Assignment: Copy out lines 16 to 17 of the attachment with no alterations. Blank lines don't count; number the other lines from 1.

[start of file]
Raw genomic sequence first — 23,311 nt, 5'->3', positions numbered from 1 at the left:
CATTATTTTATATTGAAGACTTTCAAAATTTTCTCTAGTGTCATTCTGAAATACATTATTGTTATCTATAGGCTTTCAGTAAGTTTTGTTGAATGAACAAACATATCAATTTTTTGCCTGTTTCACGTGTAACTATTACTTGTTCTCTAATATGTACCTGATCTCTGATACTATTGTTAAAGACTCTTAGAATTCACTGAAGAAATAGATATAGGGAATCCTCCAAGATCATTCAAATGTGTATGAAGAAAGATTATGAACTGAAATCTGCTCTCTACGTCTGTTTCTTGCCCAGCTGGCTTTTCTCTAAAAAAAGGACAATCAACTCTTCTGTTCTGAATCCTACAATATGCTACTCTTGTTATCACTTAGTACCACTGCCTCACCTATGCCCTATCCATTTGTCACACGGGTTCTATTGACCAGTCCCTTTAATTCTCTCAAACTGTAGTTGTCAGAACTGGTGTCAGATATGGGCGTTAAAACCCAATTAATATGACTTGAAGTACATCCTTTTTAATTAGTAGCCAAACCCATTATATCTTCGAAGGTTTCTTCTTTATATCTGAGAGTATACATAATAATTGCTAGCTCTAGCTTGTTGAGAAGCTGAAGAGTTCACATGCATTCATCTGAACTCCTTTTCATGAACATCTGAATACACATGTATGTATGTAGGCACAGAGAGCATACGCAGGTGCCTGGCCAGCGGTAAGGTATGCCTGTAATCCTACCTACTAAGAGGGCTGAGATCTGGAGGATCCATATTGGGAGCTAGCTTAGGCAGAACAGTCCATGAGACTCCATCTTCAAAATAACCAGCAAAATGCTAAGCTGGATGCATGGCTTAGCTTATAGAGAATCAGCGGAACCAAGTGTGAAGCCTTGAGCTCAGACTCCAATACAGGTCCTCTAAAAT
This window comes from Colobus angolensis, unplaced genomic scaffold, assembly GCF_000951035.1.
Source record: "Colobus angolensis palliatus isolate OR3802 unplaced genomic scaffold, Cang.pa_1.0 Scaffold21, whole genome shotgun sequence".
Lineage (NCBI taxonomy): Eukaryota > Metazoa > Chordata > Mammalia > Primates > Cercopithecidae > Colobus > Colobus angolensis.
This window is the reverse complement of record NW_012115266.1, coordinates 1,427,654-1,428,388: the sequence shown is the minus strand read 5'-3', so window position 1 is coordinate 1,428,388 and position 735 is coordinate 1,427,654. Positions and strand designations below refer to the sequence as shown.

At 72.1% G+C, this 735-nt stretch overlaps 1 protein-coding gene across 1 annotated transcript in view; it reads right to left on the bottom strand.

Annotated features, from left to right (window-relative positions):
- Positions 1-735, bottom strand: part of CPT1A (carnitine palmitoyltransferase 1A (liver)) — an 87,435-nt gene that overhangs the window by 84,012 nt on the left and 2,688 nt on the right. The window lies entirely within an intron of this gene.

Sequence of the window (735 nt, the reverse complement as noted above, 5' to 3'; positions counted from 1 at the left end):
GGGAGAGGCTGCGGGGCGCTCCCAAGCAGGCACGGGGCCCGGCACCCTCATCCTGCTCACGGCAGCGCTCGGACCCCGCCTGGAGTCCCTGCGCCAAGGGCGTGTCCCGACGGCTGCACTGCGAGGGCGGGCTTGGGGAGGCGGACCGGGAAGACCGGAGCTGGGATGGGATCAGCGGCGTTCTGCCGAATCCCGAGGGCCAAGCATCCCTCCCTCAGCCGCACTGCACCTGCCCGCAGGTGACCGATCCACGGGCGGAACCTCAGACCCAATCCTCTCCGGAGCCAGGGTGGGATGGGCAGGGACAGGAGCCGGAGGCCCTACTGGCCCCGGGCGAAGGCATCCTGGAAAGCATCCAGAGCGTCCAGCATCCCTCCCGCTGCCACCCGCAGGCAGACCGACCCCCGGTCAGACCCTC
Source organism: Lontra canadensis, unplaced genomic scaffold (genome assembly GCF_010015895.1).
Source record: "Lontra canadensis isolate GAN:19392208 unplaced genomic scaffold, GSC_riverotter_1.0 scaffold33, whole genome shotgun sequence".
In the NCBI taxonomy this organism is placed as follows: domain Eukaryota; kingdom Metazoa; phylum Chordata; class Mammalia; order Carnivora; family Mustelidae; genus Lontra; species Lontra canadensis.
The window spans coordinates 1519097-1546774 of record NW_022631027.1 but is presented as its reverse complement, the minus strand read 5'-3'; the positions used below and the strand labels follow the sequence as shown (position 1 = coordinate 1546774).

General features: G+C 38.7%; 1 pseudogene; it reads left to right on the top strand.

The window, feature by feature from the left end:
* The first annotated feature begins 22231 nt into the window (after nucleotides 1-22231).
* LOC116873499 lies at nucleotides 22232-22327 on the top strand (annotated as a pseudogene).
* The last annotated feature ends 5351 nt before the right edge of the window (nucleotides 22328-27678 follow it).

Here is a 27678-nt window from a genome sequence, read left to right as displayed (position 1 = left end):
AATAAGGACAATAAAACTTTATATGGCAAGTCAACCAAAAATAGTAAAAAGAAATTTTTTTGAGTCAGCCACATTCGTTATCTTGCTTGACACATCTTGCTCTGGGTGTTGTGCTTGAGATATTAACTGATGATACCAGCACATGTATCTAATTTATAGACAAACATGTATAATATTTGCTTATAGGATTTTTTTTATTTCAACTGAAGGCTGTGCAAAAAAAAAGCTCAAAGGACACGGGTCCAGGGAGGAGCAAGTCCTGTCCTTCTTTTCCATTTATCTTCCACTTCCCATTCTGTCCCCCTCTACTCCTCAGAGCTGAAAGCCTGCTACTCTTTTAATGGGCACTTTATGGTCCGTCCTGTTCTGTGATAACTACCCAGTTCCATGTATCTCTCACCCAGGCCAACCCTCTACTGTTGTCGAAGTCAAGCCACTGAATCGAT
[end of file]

General features: G+C 38.7%; 1 pseudogene; it reads left to right on the top strand.

The window, feature by feature from the left end: